Dick Cheney Reveals On Morning Joe: Jay Leno’s Jokes Made Him Tougher


Dick Cheney joined Joe Scarborough on Morning Joe today to discuss his In My Time, “a remarkable memoir by a remarkable man,” according to Scarborough. Cheney warmed the set by sending cupcakes to co-host Mika Brzezinski, who has gotten great laughs at the former VP’s expense in the past, but they were not so sugared up as to forget why they were there.

Now, Cheney covers a lot of material in his 576-page, “head-exploding” memoir, and what he missed, he seems to be getting to in his extensive publicity run. Scarborough and friends were thus challenged with finding a new, and unusual angel of approach. They opted to start things off with a softball of a question:

“What changed Dick Cheney? From the man who was seen by everybody as the moderate voice of Rebuplicanism in Washington, DC, to a man who seemed to morph overnight to Darth Vader… What caused this transformation, first of all, and secondly, how tough has it been for your family to deal with that transformation?”

Just kidding, that doesn’t sound like a soft-ball at all. But Cheney isn’t phased at all, and without even a hint of the existential terror we certainly would be feeling were we in his seat, he is ready with an answer:

“Well, it wasn’t tough to deal with the transformation. After you’ve been vice-president for a few years, subject of all the jokes on Leno and Letterman, you’re fodder for late night comedians, you need to have a pretty thick skin just to get up every morning and function. I never it let it bother me.”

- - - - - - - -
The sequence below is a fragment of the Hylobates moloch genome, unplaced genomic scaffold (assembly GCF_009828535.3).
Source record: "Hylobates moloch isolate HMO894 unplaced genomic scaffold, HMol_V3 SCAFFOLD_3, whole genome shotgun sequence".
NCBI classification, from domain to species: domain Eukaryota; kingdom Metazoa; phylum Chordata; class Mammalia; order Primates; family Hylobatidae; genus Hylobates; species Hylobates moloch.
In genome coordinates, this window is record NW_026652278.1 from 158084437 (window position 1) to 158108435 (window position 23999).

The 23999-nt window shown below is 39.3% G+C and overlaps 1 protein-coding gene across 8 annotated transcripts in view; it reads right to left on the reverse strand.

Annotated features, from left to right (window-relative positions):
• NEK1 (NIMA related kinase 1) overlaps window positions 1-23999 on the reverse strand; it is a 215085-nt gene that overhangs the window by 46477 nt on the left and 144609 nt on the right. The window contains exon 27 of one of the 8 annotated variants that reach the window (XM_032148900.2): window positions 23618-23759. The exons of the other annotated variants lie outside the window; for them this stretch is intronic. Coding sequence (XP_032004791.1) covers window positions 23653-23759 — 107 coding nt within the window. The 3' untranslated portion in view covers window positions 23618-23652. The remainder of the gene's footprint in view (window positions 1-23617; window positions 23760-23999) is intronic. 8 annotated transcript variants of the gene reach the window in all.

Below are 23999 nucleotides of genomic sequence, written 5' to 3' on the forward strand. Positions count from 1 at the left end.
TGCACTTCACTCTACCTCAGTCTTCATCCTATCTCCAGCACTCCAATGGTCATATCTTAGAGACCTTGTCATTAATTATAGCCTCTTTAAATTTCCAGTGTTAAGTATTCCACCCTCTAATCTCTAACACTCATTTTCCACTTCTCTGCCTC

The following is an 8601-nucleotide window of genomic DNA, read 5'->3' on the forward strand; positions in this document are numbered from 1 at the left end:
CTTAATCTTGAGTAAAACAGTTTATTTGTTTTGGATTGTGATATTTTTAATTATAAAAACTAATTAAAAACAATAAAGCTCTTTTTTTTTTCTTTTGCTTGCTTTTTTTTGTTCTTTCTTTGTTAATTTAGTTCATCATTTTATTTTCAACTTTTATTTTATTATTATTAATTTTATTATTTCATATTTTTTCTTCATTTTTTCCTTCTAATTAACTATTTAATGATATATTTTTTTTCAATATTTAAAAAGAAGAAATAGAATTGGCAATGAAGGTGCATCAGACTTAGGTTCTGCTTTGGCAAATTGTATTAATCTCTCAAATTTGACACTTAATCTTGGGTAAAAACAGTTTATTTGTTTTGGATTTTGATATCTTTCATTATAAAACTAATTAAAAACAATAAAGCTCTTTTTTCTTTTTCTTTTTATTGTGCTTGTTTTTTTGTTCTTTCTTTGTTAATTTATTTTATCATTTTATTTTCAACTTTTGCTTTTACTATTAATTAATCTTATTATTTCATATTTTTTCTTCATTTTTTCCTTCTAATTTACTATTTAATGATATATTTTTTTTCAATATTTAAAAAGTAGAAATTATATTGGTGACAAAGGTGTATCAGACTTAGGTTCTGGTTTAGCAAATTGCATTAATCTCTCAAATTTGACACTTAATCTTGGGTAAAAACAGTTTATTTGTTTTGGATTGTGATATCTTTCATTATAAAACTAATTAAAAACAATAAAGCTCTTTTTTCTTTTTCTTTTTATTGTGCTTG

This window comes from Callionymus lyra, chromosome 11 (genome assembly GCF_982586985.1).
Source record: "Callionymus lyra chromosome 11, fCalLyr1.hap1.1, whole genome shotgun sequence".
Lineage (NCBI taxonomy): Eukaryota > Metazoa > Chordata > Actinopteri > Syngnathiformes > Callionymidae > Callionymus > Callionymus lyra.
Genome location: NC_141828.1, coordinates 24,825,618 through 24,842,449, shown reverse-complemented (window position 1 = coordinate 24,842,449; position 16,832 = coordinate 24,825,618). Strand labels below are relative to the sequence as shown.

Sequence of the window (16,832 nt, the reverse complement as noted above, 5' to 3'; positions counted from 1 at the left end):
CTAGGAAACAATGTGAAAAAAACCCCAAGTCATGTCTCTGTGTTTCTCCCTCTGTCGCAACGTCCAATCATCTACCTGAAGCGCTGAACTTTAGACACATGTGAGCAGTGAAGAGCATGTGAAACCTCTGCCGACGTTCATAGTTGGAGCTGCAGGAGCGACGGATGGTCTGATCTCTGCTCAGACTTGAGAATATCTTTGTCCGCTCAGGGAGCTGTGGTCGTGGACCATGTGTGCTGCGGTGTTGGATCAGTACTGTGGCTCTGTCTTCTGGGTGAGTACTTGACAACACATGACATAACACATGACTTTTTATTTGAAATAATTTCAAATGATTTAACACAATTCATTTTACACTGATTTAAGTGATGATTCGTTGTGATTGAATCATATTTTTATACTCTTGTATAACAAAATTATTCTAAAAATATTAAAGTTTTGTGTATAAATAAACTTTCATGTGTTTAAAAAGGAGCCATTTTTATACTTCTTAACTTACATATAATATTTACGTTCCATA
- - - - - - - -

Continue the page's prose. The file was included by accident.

So there you have it. With the help of Jay Leno and David Letterman with all their jokes that Brzezinski likes so much, Dick Cheney learned to toughen up. This might explain the cupcakes.

Otherwise, Cheney seems to believe that he didn’t change so much as the circumstances of his job did, and this is a point that he comes back to more than once. Regarding the public’s perception that he changed, he says that, “I was doing something that hadn’t been done very often as vice president … I wasn’t really in charge of anything … but there were things that needed to be done, I chose to do them, the president wanted me to do them.” He cites 9/11 as one such event that required change action and attitude on his part, but only relatively so. “There’s this conventional wisdom that says there was a period of time back there that was warm and fuzzy, but that’s not what I remember,” he says, making the point that things are always difficult in Washington, and politicians are always working to adjust. What the media likes to perceive as change, he seems to be saying, is just part of the job.

Watch the rest of the segment below:

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